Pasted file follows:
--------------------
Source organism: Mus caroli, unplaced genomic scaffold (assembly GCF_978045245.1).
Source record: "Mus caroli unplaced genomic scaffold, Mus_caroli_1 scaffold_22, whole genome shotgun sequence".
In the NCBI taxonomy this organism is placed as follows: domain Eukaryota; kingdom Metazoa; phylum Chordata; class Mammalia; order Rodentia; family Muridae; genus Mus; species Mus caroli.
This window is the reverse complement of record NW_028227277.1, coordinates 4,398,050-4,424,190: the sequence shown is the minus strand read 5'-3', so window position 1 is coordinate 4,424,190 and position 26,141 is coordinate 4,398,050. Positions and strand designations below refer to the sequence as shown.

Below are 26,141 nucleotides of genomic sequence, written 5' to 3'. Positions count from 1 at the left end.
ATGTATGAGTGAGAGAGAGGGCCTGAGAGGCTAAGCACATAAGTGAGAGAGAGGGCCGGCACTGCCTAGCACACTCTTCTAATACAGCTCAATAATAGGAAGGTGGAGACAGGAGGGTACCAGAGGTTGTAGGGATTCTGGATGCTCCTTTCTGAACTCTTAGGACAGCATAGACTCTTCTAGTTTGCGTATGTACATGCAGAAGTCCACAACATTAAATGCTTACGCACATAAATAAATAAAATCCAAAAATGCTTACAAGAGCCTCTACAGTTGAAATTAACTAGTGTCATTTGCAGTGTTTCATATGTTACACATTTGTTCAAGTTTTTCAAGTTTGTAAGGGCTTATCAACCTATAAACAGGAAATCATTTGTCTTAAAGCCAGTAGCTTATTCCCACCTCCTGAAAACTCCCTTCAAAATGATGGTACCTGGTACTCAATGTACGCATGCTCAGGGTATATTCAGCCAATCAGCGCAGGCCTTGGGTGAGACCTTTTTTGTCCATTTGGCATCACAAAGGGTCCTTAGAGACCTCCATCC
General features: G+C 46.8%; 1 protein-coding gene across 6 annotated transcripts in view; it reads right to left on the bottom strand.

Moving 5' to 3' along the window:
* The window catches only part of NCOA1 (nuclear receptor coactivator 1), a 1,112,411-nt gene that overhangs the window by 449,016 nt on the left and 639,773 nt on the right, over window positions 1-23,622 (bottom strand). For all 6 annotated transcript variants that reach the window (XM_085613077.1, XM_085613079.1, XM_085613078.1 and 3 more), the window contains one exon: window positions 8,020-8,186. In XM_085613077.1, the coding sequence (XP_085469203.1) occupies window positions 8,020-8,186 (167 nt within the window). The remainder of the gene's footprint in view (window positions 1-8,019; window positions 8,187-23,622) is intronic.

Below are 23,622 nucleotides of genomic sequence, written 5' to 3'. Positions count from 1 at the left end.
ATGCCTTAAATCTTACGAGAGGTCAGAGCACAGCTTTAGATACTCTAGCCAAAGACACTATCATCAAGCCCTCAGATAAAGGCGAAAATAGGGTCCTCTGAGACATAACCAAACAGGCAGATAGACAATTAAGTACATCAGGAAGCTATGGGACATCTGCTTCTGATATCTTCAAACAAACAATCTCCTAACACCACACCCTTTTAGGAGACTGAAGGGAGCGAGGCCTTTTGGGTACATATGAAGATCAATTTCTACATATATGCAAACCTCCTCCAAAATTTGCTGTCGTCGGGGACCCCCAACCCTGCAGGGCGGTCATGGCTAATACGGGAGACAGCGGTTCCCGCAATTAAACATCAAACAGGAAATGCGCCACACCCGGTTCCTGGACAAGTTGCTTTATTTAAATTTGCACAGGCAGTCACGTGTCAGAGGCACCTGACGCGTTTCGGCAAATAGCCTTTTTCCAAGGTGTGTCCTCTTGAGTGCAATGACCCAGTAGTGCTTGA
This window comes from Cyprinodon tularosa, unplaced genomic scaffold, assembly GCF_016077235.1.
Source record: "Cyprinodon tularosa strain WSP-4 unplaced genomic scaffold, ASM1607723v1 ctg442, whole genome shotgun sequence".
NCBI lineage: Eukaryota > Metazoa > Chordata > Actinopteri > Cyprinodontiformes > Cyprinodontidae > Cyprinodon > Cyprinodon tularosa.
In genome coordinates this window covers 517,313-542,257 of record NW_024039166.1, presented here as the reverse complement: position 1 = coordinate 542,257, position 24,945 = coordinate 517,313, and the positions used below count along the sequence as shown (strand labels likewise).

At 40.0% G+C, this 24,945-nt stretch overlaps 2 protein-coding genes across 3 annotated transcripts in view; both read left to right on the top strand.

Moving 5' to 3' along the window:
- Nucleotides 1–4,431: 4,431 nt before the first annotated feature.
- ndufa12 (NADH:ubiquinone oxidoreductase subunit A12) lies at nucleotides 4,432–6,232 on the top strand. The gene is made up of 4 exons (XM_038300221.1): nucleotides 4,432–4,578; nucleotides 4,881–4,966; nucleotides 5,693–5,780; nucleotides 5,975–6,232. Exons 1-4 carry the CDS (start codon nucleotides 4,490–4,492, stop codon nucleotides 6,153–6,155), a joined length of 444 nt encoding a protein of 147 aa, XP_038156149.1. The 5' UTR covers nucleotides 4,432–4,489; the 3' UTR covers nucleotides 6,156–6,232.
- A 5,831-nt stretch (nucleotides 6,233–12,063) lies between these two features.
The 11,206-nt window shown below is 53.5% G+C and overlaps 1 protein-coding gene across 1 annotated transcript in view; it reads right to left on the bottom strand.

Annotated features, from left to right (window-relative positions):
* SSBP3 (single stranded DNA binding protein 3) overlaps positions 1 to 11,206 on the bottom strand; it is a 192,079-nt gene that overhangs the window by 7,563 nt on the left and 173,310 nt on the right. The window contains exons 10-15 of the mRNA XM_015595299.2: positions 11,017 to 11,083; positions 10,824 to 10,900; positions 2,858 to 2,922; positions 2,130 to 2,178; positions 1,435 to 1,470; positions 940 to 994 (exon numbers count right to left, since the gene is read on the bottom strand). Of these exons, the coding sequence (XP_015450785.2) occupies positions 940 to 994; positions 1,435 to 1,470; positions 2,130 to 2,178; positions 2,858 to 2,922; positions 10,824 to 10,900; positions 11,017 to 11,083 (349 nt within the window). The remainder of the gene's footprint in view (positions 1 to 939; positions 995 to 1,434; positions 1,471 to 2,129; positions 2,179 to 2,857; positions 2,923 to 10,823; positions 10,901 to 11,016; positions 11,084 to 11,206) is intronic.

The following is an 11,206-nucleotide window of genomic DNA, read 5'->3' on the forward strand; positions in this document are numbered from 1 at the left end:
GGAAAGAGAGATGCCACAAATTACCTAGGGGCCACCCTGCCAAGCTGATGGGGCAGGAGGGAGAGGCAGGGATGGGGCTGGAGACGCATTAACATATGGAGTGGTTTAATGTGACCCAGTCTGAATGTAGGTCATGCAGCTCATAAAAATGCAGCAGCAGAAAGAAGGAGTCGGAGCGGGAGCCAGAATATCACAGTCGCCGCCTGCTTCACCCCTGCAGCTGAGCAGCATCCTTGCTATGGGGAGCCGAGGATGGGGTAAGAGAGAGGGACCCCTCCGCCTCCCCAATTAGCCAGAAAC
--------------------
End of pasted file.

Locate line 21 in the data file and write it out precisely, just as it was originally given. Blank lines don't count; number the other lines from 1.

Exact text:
The 11,206-nt window shown below is 53.5% G+C and overlaps 1 protein-coding gene across 1 annotated transcript in view; it reads right to left on the bottom strand.